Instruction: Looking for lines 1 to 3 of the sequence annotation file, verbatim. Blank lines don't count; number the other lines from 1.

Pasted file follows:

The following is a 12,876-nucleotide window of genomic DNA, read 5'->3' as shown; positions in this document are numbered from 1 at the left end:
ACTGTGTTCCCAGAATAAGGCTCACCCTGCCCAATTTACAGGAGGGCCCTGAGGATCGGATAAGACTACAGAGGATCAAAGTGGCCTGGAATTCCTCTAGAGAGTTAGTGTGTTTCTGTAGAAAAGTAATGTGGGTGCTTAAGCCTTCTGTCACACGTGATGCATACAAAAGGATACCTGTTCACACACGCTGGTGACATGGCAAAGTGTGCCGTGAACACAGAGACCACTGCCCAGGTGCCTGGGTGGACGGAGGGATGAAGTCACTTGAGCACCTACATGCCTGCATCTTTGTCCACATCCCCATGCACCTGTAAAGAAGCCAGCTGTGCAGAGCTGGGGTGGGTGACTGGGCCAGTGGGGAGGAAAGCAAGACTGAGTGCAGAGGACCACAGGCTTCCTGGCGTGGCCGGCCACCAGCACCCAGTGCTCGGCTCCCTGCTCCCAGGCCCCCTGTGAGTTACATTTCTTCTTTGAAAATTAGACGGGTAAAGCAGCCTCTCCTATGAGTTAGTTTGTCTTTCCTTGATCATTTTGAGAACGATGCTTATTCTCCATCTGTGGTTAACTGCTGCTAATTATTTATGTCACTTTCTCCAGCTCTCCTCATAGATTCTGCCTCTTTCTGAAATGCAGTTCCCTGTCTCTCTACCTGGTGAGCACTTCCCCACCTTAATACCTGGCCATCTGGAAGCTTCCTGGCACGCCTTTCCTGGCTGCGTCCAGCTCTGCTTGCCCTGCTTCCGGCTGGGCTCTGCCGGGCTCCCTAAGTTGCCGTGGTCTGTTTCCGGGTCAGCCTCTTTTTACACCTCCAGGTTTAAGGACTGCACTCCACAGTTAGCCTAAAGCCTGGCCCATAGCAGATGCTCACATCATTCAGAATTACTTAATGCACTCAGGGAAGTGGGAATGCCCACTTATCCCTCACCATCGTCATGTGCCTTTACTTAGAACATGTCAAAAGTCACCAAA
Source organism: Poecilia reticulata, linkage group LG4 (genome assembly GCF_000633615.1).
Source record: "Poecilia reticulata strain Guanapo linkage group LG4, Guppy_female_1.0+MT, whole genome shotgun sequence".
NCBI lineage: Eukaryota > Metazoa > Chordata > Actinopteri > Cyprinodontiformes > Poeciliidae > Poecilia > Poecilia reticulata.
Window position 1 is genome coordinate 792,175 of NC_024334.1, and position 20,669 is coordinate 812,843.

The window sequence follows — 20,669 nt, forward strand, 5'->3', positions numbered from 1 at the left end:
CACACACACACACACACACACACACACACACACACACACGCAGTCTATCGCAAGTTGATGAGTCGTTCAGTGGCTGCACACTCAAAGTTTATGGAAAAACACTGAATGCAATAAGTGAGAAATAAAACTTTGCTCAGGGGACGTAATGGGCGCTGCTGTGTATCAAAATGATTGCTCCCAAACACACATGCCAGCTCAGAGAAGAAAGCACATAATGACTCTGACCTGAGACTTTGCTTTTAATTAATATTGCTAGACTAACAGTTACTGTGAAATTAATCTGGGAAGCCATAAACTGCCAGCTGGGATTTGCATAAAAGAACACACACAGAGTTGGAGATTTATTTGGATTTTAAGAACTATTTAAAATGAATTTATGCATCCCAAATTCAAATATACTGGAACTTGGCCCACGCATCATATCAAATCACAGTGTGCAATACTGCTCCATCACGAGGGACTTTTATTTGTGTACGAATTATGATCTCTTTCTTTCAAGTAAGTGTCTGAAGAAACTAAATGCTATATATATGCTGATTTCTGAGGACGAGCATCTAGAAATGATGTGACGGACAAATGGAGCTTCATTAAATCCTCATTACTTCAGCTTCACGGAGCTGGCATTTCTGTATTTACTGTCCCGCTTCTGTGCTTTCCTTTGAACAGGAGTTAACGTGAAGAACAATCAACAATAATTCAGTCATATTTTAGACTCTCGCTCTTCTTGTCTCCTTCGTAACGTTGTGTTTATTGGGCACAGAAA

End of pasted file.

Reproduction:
The following is a 12,876-nucleotide window of genomic DNA, read 5'->3' as shown; positions in this document are numbered from 1 at the left end:
ACTGTGTTCCCAGAATAAGGCTCACCCTGCCCAATTTACAGGAGGGCCCTGAGGATCGGATAAGACTACAGAGGATCAAAGTGGCCTGGAATTCCTCTAGAGAGTTAGTGTGTTTCTGTAGAAAAGTAATGTGGGTGCTTAAGCCTTCTGTCACACGTGATGCATACAAAAGGATACCTGTTCACACACGCTGGTGACATGGCAAAGTGTGCCGTGAACACAGAGACCACTGCCCAGGTGCCTGGGTGGACGGAGGGATGAAGTCACTTGAGCACCTACATGCCTGCATCTTTGTCCACATCCCCATGCACCTGTAAAGAAGCCAGCTGTGCAGAGCTGGGGTGGGTGACTGGGCCAGTGGGGAGGAAAGCAAGACTGAGTGCAGAGGACCACAGGCTTCCTGGCGTGGCCGGCCACCAGCACCCAGTGCTCGGCTCCCTGCTCCCAGGCCCCCTGTGAGTTACATTTCTTCTTTGAAAATTAGACGGGTAAAGCAGCCTCTCCTATGAGTTAGTTTGTCTTTCCTTGATCATTTTGAGAACGATGCTTATTCTCCATCTGTGGTTAACTGCTGCTAATTATTTATGTCACTTTCTCCAGCTCTCCTCATAGATTCTGCCTCTTTCTGAAATGCAGTTCCCTGTCTCTCTACCTGGTGAGCACTTCCCCACCTTAATACCTGGCCATCTGGAAGCTTCCTGGCACGCCTTTCCTGGCTGCGTCCAGCTCTGCTTGCCCTGCTTCCGGCTGGGCTCTGCCGGGCTCCCTAAGTTGCCGTGGTCTGTTTCCGGGTCAGCCTCTTTTTACACCTCCAGGTTTAAGGACTGCACTCCACAGTTAGCCTAAAGCCTGGCCCATAGCAGATGCTCACATCATTCAGAATTACTTAATGCACTCAGGGAAGTGGGAATGCCCACTTATCCCTCACCATCGTCATGTGCCTTTACTTAGAACATGTCAAAAGTCACCAAA
Source organism: Poecilia reticulata, linkage group LG4 (genome assembly GCF_000633615.1).